Sony, in the V1, seems to use an "active" process that captures the 3 CMOS data to three 2GP buffers after which a DSP chip massages the data and essential creates a new set of image data. Key to this process is filling the buffers with ALL pixels at 50Hz or 60Hz. This process ups the horizontal rez by about 25% to 35% -- if I remember correctly. (And, I need to say "seems to" because after making a presentation in NYC about the chips and DSP -- the camera shipped with a manual that has different pixel numbers. And, Sony has been unwilling to re-explain the capture process given the manual's numbers.)

My point is that the process that massages chip data MAY be able to increase the amount of luma data that can be obtained above 15%. (So it would be nice to have JVC explain their process.)

However, there is the additional very real issue of how much increase can be obtained from static situations verses dynamic situations. IF, the process can obtain a 50% increase from static situations, a 1920x1080 pixel image can indeed be obtained from 1280x720 element CCDs. Such a camera should measure very well.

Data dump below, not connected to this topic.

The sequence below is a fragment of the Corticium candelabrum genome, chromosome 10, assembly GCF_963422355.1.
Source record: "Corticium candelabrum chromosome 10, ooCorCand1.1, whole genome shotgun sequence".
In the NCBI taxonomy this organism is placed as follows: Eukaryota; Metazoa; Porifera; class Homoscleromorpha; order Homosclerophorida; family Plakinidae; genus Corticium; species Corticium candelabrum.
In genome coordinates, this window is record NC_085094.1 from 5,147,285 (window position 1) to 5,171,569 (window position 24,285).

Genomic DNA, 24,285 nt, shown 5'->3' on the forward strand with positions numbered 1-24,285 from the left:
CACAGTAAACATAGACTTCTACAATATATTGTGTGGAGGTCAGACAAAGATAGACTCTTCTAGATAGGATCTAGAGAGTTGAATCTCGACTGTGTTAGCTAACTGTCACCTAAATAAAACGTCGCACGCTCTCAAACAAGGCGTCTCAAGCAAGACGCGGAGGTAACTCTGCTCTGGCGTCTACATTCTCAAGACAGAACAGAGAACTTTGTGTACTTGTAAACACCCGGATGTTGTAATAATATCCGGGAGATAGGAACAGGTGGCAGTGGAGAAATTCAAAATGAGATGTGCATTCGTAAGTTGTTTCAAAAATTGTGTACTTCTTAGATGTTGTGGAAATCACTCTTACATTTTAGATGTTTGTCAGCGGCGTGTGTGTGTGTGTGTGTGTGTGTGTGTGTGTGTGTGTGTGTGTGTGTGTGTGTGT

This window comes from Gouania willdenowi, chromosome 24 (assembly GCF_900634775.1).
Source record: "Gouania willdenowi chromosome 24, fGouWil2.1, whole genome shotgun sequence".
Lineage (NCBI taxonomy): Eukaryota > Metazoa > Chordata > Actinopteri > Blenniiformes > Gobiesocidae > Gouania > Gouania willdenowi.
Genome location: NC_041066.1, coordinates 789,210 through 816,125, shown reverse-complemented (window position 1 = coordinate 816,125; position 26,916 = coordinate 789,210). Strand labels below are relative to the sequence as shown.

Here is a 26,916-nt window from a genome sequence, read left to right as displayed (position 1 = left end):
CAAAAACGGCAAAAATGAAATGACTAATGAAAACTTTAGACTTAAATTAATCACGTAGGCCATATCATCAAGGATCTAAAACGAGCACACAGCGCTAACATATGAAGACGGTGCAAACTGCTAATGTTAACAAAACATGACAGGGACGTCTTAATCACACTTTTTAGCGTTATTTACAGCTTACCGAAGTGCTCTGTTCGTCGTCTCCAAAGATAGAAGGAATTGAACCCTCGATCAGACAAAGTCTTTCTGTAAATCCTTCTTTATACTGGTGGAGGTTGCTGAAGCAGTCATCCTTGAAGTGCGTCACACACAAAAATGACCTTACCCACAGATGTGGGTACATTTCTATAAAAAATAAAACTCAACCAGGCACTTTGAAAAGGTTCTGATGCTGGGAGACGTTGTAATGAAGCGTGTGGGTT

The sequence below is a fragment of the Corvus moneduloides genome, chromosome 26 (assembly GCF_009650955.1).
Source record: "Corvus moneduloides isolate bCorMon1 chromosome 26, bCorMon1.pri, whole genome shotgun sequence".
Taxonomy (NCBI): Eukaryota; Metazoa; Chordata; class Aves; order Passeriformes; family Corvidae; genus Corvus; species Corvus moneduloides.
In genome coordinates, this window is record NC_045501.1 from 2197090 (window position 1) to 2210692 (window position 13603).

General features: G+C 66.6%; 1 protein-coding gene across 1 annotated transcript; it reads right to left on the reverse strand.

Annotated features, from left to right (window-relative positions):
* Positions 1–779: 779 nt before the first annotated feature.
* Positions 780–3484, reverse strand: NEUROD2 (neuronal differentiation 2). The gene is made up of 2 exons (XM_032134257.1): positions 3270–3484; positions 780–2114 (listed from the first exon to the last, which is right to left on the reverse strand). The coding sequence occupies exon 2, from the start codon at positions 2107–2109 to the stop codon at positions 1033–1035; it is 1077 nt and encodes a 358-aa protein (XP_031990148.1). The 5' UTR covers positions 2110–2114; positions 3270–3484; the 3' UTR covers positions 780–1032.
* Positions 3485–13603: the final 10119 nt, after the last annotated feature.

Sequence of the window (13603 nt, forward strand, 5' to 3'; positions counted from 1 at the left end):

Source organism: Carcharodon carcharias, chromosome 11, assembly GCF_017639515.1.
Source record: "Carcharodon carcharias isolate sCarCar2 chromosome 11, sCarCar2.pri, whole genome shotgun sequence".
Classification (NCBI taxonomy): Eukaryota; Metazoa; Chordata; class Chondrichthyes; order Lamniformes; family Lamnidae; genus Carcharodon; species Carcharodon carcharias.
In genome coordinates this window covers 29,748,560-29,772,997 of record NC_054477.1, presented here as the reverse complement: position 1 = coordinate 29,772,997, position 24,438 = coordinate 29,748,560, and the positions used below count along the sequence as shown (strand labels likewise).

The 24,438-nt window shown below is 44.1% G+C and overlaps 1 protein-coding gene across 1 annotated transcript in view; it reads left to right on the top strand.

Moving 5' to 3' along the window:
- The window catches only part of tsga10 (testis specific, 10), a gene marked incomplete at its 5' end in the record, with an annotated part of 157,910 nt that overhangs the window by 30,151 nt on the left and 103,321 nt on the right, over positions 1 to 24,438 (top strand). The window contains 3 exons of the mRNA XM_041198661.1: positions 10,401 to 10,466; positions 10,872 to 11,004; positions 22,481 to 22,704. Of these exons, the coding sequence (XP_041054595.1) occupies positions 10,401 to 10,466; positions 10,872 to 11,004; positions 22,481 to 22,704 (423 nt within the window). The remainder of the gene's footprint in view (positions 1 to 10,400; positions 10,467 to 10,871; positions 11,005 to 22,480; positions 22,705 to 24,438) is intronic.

With motion, a 50% increase on each axis isn't very likely to be obtained. Of course, for those of us who want to shoot 720p -- this is no big deal. And, for those that want a film-look it may make no difference either since at slow shutter-speeds motion blur may be the limiting factor in apparent resolution.

Nevertheless, it is one of the reasons Sony went with FullHD CMOS chips for 1920x1080 video. However, for those who have used the EX1/3, the downside of the "greater" resolution (and increased sensitivity) is rolling-shutter. :(

PS: the role of "process" in obtaining luma rez is the equivilent of HOW de-bayering works to obtain luma with single-chip cameras. And, new "pixel arrangements" are being created for single-chip cameras: the newest Kodak arrangement tosses in a clear pixel while Sony has it's own ideas.
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Old March 16th, 2009, 09:18 PM   #4
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With motion, a 50% increase on each axis isn't very likely to be obtained. Of course, for those of us who want to shoot 720p -- this is no big deal. And, for those that want a film-look it may make no difference either since at slow shutter-speeds motion blur may be the limiting factor in apparent resolution.